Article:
The city looks ridiculous from here, a forest of concrete, steel, and light. I haven’t see the stars since we took the kids out to see them a year ago. That’s ludicrous – taking a vacation to see the goddamned stars. We had to go pretty far to see them, too; about 50 miles out to reduce the light pollution enough to see anything.
I pull out a compact mirror from my back jean pocket, and just…look at myself. Objectively, I suppose nothing much has changed, out side of the scars. My hair is still short, close cropped, and light brown. My eyebrows are still wildly unkempt. Eyes remain brown, despite the augmentations. Nose still looks like a beak.
What gets me is the scarring. The strange web starts at my forehead and spreads down to my left eye. There’s a nasty line on the right side of my mouth from a fight I got into two years back. There’re scars on my lower back from Icarus, on my hips from the legs (sleek, white metal legs), and across my chest from the rebreather. Nothing and everything has changed about me in the last three years.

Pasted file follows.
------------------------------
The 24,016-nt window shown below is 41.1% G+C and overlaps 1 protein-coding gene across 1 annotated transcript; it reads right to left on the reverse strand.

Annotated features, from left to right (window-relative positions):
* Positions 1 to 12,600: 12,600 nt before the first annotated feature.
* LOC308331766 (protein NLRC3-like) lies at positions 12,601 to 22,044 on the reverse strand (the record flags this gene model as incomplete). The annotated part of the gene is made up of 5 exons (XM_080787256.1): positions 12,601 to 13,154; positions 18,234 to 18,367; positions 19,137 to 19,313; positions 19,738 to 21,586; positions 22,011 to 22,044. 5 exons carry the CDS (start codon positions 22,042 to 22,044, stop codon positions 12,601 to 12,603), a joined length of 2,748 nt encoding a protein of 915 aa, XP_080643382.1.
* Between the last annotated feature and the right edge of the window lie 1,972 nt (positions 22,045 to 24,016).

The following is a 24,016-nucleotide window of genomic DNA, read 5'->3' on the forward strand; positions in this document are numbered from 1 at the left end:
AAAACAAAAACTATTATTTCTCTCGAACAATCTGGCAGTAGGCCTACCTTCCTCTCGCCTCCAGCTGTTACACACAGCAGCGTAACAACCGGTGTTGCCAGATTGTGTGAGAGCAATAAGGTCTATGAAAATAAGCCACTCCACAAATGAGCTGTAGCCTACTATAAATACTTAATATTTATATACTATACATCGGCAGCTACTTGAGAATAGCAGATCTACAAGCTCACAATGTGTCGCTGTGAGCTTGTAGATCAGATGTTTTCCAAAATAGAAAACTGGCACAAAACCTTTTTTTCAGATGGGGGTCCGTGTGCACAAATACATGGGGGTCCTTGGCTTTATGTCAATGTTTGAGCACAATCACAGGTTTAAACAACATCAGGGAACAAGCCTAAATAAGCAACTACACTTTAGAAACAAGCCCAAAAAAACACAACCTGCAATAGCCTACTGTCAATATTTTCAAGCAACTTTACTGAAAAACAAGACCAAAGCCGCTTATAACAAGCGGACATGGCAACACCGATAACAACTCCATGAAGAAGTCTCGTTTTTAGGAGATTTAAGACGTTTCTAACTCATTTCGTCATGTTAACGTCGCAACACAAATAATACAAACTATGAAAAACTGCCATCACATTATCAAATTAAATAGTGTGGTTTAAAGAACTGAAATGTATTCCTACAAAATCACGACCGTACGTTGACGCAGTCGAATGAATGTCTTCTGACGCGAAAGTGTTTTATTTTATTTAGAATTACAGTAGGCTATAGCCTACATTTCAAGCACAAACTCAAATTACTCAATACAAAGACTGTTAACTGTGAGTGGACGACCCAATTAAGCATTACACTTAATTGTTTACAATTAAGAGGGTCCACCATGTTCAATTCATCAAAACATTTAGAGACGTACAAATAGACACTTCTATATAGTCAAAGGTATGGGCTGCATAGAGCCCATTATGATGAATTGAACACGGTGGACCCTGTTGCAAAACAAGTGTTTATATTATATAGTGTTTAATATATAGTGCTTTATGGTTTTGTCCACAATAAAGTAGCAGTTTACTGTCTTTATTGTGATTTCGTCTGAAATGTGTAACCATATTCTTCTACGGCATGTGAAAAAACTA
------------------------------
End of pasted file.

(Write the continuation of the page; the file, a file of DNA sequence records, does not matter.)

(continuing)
It bothers me, I suppose, as much as the light pollution of Chicago does. Enough to register, but not enough for me to worry about it constantly. It’s bothering me now, in the early hours of the morning, when I used to worry about things in college. It’s causing my chest to contract uncomfortable ways; panic attack, or the beginnings of one. God, I need a drink.
“Oi, Emily.” My info link knocks me out of my self-indulgent reverie. It’s EL. What the hell is she doing up?
“EL? How’d you get this frequency?” I answer, smirking at the inside joke.
“Ancient chinese secret. Now listen.” I can hear the sleep deprived delirium in her voice. She’s been up researching, or perhaps surfing the internet instead of sleeping. Typical.